I should probably add “hiring manager” to the title of this post.
The individuals responsible for finding and hiring the organization’s talent need skills. It’s not fair to simply say, “Hey! Go hire some high performers and rock stars. Oh, and do it quickly. And, cheaply.” I’m not writing this post to say that a recruiter or hiring manager needs to have these skills before they can get involved in the recruiting process. You can use this list to help develop those individuals involved in recruiting.
10 Skills Every Recruiter and Hiring Manager Should Have
- Ethics. The credibility of the recruiter and hiring manager can make or break the company’s hiring process. Recruiters and hiring managers are the first impression of the company. If they don’t appear to be ethical, what will candidates think of the company? One thing is certain: candidates are not going to take a job with a company that they believe is unethical.
- Analytical. The recruiting team needs to have the ability to look into the future to determine needs. As they’re sourcing candidates, are there skills they feel the company should develop from within? They need to speak up.
- Planning. Recruiting takes time. The efforts being made today will pay off weeks or months from now. Recruiters and hiring managers should be able to develop and work an effective strategy or plan of action.
- Technology. Yes, relationships matter but you cannot recruit without technology. Recruiting technology solutions include applicant tracking systems (ATS), onboarding solutions, social media distribution platforms, etc.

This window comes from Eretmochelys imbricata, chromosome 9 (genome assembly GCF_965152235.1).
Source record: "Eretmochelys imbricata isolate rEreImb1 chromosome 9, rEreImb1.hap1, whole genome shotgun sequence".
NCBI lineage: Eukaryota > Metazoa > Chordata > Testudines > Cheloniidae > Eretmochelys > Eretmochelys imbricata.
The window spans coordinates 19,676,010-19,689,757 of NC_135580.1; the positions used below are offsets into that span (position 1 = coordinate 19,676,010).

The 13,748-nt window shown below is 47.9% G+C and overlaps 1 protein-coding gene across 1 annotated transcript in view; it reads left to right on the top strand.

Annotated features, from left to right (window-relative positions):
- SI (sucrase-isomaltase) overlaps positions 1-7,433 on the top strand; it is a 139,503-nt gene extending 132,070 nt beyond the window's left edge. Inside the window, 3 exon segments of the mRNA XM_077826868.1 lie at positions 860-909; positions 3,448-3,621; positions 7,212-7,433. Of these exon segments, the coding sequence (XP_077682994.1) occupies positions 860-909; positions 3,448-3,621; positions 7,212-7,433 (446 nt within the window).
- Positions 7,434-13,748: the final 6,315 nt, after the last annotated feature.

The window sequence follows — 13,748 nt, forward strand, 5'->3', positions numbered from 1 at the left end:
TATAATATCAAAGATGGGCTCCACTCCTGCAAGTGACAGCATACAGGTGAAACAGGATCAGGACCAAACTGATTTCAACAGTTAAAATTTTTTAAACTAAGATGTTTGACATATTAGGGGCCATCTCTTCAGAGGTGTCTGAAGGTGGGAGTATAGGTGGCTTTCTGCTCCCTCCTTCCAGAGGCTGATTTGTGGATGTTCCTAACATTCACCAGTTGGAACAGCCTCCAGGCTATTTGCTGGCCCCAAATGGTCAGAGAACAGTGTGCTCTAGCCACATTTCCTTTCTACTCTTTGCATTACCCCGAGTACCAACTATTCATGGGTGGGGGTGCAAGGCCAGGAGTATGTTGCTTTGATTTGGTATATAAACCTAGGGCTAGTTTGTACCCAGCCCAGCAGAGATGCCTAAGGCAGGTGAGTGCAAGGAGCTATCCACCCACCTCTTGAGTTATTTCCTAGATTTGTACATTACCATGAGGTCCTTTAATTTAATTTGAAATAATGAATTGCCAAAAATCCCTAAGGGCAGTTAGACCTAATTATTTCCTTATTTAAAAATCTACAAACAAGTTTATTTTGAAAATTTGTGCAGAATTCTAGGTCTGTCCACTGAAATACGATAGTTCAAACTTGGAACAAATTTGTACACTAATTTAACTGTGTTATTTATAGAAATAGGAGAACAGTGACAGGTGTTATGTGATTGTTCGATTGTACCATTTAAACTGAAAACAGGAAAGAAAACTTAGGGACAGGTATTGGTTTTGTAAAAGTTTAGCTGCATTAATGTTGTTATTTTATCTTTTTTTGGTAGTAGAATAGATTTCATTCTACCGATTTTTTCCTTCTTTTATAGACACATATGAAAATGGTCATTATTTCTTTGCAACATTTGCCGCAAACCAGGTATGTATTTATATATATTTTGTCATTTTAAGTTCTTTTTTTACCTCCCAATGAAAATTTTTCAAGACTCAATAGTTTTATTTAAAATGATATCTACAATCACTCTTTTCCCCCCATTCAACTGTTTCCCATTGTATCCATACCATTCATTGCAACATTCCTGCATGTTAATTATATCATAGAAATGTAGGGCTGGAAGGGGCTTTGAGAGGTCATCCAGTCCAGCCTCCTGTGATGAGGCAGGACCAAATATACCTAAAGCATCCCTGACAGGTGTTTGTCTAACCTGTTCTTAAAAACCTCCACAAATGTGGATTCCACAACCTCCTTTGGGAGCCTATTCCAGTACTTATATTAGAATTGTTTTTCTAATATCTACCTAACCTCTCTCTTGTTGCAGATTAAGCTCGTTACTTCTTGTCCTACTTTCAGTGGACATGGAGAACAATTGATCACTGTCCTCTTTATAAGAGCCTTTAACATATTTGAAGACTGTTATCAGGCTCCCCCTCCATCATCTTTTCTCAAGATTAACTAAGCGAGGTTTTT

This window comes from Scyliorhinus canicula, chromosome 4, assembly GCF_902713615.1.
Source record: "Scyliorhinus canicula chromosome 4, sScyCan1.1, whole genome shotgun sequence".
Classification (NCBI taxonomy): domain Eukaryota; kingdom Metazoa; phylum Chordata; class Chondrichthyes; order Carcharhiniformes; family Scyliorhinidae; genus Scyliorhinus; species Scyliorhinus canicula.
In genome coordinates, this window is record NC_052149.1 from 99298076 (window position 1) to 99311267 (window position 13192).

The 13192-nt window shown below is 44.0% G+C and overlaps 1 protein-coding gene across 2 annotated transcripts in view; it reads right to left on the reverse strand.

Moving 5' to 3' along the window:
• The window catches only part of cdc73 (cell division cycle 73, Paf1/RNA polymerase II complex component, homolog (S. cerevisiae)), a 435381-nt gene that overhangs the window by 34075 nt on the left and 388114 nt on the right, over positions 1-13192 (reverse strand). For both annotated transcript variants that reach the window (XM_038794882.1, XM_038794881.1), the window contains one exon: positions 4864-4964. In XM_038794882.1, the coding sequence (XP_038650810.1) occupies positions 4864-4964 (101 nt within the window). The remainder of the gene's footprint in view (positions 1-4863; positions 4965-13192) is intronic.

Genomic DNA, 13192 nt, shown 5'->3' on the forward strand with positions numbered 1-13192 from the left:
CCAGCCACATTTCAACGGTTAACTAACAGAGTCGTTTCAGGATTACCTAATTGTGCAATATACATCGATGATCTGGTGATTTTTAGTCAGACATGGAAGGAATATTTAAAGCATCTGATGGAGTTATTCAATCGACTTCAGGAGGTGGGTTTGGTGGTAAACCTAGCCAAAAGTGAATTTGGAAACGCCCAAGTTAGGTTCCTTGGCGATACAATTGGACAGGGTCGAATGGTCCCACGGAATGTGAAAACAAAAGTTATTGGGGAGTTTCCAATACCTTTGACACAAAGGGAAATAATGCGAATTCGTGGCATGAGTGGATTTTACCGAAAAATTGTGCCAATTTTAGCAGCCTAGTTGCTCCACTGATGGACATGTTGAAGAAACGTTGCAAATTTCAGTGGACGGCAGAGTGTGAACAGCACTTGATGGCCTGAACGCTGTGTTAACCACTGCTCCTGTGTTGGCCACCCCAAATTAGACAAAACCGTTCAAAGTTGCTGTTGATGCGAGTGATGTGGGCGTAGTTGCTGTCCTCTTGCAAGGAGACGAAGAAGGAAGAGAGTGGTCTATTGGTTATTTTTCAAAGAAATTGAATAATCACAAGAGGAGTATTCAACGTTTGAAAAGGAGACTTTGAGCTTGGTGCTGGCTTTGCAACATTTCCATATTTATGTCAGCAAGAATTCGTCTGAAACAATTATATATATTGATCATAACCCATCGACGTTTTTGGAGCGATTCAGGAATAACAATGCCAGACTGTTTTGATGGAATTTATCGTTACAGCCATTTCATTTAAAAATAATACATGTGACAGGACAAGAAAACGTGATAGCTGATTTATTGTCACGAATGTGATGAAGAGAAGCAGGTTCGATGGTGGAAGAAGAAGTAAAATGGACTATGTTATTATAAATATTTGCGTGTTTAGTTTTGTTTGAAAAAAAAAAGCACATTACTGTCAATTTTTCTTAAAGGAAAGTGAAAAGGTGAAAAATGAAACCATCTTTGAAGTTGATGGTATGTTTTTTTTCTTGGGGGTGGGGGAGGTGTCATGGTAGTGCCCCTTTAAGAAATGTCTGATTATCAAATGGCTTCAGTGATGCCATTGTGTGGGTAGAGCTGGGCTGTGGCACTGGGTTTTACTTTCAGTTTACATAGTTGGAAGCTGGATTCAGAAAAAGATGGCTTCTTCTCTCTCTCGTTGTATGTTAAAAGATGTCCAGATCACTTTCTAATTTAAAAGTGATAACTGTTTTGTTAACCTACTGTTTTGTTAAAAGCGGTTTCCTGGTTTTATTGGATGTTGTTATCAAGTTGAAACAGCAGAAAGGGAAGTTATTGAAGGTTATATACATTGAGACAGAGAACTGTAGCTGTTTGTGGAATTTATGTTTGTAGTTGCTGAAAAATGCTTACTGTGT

- Communication. Recruiting team members must be able to effectively relate to all stakeholders – candidates, employees, and management. They also should be able to explain the process, the job, and their decisions.
- Curiousity. Sometimes we put constraints on hiring managers and ask them to stick to a list of pre-written interview questions. I get it. We’re trying to mitigate risk. But let’s train managers on how to ask proper follow-up questions so they can find out more about a candidate and their experience.
- Risk-Taking. Recruiters should be allowed to take an educated risk and try a new source. Or take a chance and extend an offer to a candidate that might appear to be out of the ordinary. It could be the best thing that ever happened.
- Sales. Recruiters and hiring managers are in the business of persuading a candidate that they should take the job. Give them the tools – a great culture, competitive pay and benefits, etc.
- Follow-up. If companies want to keep candidates interested, recruiters and hiring managers must master the art of follow-up. The good news is that good planning (see #3) can really help and many technology solutions (see #4) allow for automated follow-up messages to be sent to candidates. They simply need to be used.
- Evaluation. The recruiting team should be able to explain, both quantitatively and qualitatively, the company’s recruiting strategy and its effectiveness.
Consider taking this list to your recruiting team and ask them what skills they feel anyone who is responsible for sourcing and selecting talent should have. Then evaluate the list and make sure those identified skills are being addressed somewhere – orientation, onboarding, training, mentoring, coaching, etc. Just make sure they are being addressed.
Organizations have an obligation to set their recruiting team up for success. Frankly, they should want to do it.
P.S. I’m very excited to be speaking about manager onboarding at this year’s Recruiting Trends & Talent Tech conference being held in November at the Palm Beach County Convention Center. With recruiting being both a challenge and a top priority for companies, this is one show you do not want to miss. HR Bartender readers get a $100 discount on premium passes to the event.22